I know you’ve all been waiting with bated breath.
I still love Exile. I love the idea of the reissue. I pre-ordered, blindly, the ginormous superdeluxe extra-special can’t-live-without-it box set.
I am disappointed. Mainly from a cost-value perspective. But first, here is what I love about it:
1. The newly mastered vinyl — I even went out and got a new needle for the turntable I barely use. That sounded great. But then I went into the closet to get the old fashioned stereo speakers, the kind with woofers and tweeters all in one cabinet, to use in place of those rinky-dink little cubes that come with the entry-level surround sound system in my basement man cave (my home stereo systems are lacking. The one in my car is probably the best). Now, I am in vinyl heaven again.
The records, the actual records, sound unbelievably great! I wish I had a high end tube system now so I could sit with a martini and immerse myself further in this masterpiece.
2. “Plundered My Soul.” Via bootlegs, I already knew most of the other outtakes (including the must-have “Loving Cup II,” from 1969) that are now included on the bonus disc. I had never heard this song. And it is great, really truly great. However, I can see why it was left off; it has an almost identical groove as “Tumbling Dice.” They had so many songs that they probably chose to not finish off another similar song. OK, it certainly is not as excellent as “Tumbling Dice” of course. But that song is pretty much the Holy Grail of Stones grooves, and this one has the same feel! That alone should make it stand as a great outtake, on par with some of those Metamorphosis tracks. Very few bands, Stones included, have ever been able to recapture that seminal feel of “Tumbling Dice.” It just barely holds together, it is so impossibly loose. The pocket is so deep. Charlie just barely making it in in time, but resting comfortably in the shuffle, confident of the band being able to all hit the same relaxed stride and stay there.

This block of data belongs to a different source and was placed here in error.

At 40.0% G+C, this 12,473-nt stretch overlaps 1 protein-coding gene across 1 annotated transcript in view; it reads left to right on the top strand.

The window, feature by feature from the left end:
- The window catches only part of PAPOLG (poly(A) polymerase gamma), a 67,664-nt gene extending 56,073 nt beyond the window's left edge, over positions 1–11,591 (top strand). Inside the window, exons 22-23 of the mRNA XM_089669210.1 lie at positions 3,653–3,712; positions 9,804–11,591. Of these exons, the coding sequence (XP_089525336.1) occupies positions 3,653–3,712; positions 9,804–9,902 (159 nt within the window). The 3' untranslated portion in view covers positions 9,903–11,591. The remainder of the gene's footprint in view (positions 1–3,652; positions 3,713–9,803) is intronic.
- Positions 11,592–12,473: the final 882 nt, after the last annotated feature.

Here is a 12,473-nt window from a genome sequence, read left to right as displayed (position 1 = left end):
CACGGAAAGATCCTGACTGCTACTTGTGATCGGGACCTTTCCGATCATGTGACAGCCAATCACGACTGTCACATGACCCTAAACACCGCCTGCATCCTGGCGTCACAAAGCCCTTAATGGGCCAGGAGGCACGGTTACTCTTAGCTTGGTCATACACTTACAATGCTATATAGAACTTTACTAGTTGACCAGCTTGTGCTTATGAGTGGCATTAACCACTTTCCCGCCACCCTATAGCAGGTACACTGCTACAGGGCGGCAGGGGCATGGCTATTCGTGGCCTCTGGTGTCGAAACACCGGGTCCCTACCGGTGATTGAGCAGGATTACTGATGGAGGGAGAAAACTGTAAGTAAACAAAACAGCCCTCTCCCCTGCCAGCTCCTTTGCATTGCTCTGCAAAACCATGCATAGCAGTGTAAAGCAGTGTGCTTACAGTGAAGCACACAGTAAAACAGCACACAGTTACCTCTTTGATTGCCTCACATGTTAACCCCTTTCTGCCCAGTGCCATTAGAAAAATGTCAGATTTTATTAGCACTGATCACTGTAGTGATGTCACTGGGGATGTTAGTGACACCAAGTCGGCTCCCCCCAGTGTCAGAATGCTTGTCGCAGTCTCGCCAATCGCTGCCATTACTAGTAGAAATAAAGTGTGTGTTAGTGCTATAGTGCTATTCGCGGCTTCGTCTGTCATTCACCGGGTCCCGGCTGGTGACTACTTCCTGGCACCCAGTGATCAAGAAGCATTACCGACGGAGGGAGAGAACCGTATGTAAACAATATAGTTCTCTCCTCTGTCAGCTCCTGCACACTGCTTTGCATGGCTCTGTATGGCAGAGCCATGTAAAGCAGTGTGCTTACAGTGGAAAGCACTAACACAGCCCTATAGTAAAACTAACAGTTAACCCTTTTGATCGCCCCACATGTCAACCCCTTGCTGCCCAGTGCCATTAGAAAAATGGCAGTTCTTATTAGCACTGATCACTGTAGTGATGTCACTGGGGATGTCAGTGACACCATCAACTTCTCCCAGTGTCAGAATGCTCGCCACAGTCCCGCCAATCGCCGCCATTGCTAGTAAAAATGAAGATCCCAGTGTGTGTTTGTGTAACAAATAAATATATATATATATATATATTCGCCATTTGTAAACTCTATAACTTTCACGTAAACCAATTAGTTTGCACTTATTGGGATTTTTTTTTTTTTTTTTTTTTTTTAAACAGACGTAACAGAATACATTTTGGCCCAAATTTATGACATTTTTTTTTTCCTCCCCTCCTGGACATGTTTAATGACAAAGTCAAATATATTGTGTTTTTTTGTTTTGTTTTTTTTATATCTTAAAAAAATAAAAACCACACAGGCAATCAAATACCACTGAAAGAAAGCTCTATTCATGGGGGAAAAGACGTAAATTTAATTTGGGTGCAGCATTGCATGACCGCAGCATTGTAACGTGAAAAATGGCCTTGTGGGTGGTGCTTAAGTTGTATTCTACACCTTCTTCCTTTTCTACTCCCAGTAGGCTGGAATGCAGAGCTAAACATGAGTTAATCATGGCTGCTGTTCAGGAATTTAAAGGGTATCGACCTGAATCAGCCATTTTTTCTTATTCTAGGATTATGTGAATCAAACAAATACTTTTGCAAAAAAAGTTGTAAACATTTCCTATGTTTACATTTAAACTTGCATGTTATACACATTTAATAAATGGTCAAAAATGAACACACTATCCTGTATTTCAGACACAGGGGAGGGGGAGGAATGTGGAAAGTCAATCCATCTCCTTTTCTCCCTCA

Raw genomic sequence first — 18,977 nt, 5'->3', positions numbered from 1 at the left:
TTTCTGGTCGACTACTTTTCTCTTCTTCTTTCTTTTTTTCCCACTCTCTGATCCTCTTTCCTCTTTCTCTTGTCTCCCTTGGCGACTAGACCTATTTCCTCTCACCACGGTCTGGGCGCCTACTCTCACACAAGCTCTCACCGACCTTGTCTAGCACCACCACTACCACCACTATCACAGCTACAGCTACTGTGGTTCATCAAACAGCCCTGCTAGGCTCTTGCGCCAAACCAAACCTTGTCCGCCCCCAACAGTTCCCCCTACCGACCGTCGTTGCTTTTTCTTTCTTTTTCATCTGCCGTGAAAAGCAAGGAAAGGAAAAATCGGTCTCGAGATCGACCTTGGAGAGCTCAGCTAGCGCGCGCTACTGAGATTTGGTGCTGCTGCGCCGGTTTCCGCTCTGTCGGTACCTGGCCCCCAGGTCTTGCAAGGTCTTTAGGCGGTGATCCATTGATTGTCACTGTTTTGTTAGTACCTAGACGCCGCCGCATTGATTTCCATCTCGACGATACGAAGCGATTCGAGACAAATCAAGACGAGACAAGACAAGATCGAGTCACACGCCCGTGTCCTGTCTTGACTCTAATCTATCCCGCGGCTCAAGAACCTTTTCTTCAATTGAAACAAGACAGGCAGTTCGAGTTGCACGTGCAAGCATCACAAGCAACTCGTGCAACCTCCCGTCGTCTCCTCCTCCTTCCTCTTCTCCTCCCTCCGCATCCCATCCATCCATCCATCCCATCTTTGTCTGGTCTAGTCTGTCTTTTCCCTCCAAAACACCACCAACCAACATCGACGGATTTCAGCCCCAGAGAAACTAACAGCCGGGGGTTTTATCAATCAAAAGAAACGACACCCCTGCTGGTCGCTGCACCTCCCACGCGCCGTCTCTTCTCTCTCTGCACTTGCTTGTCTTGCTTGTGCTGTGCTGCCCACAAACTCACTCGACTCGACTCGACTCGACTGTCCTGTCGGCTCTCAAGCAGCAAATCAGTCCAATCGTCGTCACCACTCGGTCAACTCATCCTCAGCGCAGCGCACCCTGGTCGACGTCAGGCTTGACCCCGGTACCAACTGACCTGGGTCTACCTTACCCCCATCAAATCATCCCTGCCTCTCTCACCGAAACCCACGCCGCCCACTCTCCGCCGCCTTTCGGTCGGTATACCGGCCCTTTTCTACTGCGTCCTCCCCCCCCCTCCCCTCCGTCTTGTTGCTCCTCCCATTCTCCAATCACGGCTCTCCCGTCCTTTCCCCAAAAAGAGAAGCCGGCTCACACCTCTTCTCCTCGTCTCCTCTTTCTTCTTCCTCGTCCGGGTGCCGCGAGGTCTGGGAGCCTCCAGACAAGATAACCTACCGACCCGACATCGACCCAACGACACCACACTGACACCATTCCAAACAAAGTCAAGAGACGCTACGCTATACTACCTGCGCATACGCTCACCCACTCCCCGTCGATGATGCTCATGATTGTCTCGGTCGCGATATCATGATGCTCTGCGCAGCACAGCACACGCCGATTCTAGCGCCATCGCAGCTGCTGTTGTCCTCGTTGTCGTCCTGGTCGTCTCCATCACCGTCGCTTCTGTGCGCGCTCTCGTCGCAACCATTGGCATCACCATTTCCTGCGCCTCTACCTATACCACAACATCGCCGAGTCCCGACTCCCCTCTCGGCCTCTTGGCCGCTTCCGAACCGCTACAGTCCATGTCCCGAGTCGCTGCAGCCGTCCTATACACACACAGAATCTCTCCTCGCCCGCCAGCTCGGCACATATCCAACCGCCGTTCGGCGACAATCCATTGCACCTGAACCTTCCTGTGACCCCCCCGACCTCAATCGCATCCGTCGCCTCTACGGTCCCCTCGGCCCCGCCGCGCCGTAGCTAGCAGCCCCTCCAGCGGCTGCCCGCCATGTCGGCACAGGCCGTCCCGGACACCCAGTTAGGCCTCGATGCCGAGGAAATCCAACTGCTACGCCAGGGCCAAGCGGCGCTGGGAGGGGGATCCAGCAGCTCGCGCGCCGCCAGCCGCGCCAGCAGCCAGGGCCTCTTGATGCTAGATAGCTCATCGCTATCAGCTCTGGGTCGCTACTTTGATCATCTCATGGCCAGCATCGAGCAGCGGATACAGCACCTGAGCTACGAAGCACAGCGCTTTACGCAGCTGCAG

So in my fantasy mind, Jagger hears the backing tracks, some 30-something years later, and realizes now what everyone was going on about for so many years. This is why Exile is great, the almost ineffable feel of the record, the Stonsey-ness. When I first heard “Plundered My Soul,” I was riding in my car and it came on the classic rock station. I literally pulled over and sat in my car, trying to re-tag it over and over on Shazam to try to find out what the hell record this song is from. Is it a new Stones song? A Jagger solo song? Some deep track from one of the many post-Tattoo You records that slipped on by me? The iPhone came up dry a few times until it finally dawned on me that this must be an Exile outtake. An Internet search when I got home confirmed it.
Continuing my fantasy sequence, Mick is digging through tapes, or rather, sitting back as an engineer is doing so for him, and all of a sudden he hears this sexy, slinky groove and it hits him. So he scribbles some words — which, even as tossed off as they likely were, are still better than 90% of rock & roll lyrics:
I hate quittin’ but I’m close to admittin’ I’m a sorry case.
But on quiet reflection, my sad rejection’s not a total disgrace.
But I do miss your quick repartee and the smile that lights up your face.
You’ll be a hard act to follow. A bitter pill to swallow.
You’ll be tough, oh you’re tough to replace.
Mick sings in his 2009-era voice, or a variation thereof; he is trying to mimic his younger self, a little more vowelly than recent performances, but still with a bit of that pinched quality that has marked his latter years. But there is a true passion there, and the lyric mines that same aging-Lothario vibe he has done so well on other songs, like “Evening Gown.” It really has that urgent, almost desperate quality found on the other Exile tracks, where the lead vocals are so low in the mix, as if struggling to be heard. When juxtaposed against the easy grooves like this one, the result is soul akin to Otis Redding sides. When the same urgent vocals are paired with raging or simmering rockers like “All Down the Line” and “Ventilator Blues,” the result is the kind of wailing blues/rock perfected by Muddy and Wolf and taken in other directions by punk-informed singers like Jeffrey Lee Pierce.